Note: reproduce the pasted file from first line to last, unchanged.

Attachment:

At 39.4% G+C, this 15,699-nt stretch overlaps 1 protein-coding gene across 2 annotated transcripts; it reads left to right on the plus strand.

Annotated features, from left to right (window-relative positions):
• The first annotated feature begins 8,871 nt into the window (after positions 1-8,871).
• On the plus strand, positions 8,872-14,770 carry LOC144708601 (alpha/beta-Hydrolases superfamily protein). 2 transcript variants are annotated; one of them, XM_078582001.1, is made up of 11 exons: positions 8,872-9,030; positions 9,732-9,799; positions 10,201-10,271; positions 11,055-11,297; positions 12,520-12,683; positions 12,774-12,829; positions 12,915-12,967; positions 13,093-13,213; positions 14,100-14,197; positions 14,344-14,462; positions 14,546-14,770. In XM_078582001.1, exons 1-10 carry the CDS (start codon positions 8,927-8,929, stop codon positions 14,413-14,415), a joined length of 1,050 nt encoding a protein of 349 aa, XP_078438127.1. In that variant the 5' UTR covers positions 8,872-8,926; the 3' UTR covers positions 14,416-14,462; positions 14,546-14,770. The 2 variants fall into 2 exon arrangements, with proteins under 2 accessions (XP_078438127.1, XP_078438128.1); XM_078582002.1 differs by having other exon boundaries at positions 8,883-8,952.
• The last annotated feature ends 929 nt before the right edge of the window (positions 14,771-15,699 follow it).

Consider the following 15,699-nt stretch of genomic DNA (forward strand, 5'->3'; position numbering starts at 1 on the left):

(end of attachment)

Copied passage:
At 39.4% G+C, this 15,699-nt stretch overlaps 1 protein-coding gene across 2 annotated transcripts; it reads left to right on the plus strand.

Annotated features, from left to right (window-relative positions):
• The first annotated feature begins 8,871 nt into the window (after positions 1-8,871).
• On the plus strand, positions 8,872-14,770 carry LOC144708601 (alpha/beta-Hydrolases superfamily protein). 2 transcript variants are annotated; one of them, XM_078582001.1, is made up of 11 exons: positions 8,872-9,030; positions 9,732-9,799; positions 10,201-10,271; positions 11,055-11,297; positions 12,520-12,683; positions 12,774-12,829; positions 12,915-12,967; positions 13,093-13,213; positions 14,100-14,197; positions 14,344-14,462; positions 14,546-14,770. In XM_078582001.1, exons 1-10 carry the CDS (start codon positions 8,927-8,929, stop codon positions 14,413-14,415), a joined length of 1,050 nt encoding a protein of 349 aa, XP_078438127.1. In that variant the 5' UTR covers positions 8,872-8,926; the 3' UTR covers positions 14,416-14,462; positions 14,546-14,770. The 2 variants fall into 2 exon arrangements, with proteins under 2 accessions (XP_078438127.1, XP_078438128.1); XM_078582002.1 differs by having other exon boundaries at positions 8,883-8,952.
• The last annotated feature ends 929 nt before the right edge of the window (positions 14,771-15,699 follow it).

Consider the following 15,699-nt stretch of genomic DNA (forward strand, 5'->3'; position numbering starts at 1 on the left):